If you have been paying any attention to the stock market recently, you may have noticed that it has been on a wild ride the first part of this year. According to a new study, if you meet any of the above criteria, you might not only be more likely to be a “panic seller”, you may be even more likely to not get into investing altogether. By then, it might be too late.
From MarketWatch, there was a new study that appeared in the Winter 2022 issue of the Journal of Financial Data Science that came to the above conclusions. The study had been conducted by numerous researchers at MIT’s Laboratory for Financial Engineering. When it comes to panic selling, an investor “intentionally sells off a substantial portion of his risky assets abruptly,” which the researchers define as “a decline of 90% of a household’s equity assets over one month, of which 50% or more is due to trades.”
As a part of the study, the authors had been given data set access which was made up of more than 650,000 individual brokerage accounts between 2003 and 2015. These data sets had a lot of detailed information for many of the owners of the accounts. This allowed the researchers a better glimpse into the correlation between the frequency of panic selling along with a set of demographic variables. Here are some of their findings:
- Age. People older than 45 have a “heighten tendency to make panic sales… Younger investors are less likely to make panic sales by a wide margin.”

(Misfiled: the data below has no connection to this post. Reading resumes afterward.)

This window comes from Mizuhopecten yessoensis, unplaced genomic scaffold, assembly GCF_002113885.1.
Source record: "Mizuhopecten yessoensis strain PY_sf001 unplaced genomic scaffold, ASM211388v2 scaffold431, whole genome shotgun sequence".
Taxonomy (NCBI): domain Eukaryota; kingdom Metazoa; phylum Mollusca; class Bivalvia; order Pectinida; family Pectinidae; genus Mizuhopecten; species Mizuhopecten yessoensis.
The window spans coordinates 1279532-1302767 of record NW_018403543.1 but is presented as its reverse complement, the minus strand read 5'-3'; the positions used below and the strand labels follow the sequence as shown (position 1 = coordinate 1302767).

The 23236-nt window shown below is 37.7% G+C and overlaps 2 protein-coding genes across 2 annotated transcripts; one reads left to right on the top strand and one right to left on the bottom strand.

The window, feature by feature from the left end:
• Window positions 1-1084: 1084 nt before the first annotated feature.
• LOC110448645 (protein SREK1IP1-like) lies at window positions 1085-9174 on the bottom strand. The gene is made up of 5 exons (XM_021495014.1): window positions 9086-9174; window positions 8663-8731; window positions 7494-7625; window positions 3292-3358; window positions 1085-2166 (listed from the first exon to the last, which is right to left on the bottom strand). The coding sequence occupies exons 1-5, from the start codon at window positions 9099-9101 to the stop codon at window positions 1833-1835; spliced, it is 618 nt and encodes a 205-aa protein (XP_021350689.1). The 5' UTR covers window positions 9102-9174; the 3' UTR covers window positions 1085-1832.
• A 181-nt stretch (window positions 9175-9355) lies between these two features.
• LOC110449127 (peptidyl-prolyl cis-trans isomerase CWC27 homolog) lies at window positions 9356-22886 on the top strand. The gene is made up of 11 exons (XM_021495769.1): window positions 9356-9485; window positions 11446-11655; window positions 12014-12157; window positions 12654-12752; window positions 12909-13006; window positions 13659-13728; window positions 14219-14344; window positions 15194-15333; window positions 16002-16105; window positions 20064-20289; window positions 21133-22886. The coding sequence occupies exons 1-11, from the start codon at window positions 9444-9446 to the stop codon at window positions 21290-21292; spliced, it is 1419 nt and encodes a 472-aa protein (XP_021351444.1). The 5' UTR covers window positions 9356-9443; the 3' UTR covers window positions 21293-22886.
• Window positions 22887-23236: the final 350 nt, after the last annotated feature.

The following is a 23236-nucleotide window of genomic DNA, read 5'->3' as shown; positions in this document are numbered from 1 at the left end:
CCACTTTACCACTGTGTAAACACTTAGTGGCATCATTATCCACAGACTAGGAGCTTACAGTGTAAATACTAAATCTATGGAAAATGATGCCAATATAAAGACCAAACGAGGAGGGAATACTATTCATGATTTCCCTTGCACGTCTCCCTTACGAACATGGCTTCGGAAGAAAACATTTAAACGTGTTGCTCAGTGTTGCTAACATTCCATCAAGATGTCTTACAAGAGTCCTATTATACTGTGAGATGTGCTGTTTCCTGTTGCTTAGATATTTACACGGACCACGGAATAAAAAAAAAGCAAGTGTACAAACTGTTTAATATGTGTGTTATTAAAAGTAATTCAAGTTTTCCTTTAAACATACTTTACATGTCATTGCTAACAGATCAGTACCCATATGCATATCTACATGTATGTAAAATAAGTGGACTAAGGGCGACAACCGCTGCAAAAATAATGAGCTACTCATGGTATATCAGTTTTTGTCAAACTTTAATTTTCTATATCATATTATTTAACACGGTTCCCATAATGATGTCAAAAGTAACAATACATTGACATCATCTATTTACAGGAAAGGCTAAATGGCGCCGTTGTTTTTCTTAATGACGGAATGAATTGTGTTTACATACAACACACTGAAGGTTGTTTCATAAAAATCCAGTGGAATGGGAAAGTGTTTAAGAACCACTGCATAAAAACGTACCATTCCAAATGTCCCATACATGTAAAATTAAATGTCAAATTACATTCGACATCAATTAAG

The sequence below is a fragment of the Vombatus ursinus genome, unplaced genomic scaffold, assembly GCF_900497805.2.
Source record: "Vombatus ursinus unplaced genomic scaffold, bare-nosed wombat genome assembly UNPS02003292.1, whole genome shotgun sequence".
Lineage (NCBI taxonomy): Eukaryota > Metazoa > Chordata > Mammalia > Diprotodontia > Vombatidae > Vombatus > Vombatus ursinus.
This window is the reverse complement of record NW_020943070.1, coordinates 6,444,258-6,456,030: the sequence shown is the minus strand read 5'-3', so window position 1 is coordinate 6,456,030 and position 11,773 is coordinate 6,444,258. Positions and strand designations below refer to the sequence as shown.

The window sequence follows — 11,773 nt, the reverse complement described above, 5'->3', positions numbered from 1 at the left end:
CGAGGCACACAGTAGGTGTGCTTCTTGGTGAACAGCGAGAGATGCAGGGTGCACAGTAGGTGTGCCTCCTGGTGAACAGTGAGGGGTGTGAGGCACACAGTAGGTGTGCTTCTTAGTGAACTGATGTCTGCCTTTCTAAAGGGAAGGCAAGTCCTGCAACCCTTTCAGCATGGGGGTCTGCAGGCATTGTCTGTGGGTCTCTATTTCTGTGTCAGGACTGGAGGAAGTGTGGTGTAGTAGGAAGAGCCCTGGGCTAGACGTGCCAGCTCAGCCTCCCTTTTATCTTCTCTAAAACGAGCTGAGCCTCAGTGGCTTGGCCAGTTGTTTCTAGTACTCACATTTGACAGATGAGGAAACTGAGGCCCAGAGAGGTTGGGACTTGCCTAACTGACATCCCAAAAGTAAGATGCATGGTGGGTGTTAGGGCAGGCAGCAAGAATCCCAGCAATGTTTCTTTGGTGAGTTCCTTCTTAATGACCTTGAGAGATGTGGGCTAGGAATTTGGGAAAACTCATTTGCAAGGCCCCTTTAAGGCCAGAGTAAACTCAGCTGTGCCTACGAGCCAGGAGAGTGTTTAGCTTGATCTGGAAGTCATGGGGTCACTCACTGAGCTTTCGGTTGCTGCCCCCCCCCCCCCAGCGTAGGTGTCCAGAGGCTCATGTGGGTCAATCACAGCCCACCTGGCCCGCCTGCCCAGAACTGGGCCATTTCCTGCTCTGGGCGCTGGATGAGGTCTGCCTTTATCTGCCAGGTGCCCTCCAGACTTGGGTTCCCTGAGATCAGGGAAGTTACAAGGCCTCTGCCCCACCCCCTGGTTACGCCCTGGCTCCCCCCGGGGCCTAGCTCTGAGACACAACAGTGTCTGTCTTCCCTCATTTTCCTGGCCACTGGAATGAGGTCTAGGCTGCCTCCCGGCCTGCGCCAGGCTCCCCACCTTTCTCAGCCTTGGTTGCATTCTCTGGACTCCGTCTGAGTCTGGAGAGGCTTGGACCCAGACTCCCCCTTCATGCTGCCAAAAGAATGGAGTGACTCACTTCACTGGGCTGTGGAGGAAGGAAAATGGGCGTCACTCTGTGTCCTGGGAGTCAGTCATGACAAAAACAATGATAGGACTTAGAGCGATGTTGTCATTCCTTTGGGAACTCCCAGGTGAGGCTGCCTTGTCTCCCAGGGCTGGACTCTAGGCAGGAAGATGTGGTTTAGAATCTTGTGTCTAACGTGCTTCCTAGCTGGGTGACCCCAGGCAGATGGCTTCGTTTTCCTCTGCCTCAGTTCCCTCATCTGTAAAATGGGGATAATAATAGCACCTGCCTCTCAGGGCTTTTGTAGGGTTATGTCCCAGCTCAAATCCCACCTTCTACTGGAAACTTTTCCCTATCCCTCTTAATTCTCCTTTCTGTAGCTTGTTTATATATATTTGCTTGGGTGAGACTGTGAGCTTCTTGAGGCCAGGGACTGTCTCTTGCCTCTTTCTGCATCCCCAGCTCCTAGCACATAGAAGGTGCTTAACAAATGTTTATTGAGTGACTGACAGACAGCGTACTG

- Marital status. “Investors who are married or divorced are more likely than other groups to freak out.”
- Gender. “Males are slightly more likely than females to… panic sell during periods of high financial stress.”
- Number of dependents. “Investors with no dependents are least likely to panic sell.”
- Self-declared investing experience. “The likelihood of panic sales and freak-outs is most pronounced when the investor has self-declared good or excellent investing experience.”
- Self-declared investing knowledge. “Similar to investing experience, we find that investors who describe their investment knowledge as good or excellent panic sell or freak out in higher proportions.”
At the end of the day though, as Mark Hulbert with MarketWatch points out, correlation is not causation. The researchers don’t attempt an answer as to why the above seemed to frequently be the case, but Hulbert has some good suspicions.
If I were to speculate, I’d bet that a psychological tendency to panic plays a big role. It seems plausible that this tendency is more pronounced among investors who are older and therefore have less time before retirement for their portfolios to recover from a bear market. This tendency also could be stronger among those who have others besides themselves to support financially, explaining why marital status and number of dependents also are correlated with panic selling.
I’d also bet that overconfidence plays a role, given the poor odds that all of us face when trying to time the stock market. This would explain why self-declared investment experience and knowledge are correlated with panic selling. It would also explain the correlation with gender, as past behavioral studies have found that men are predisposed toward overconfidence.
Like Hulbert mentions though, regardless of the study, we are all capable of panicking when it comes to our investing tendencies, even if the above study shows that some may be more likely than others to do so.
That’s not to say that one shouldn’t sell, and at the end of the day, be sure to work with your respective financial professional on your road map at the best options for you.
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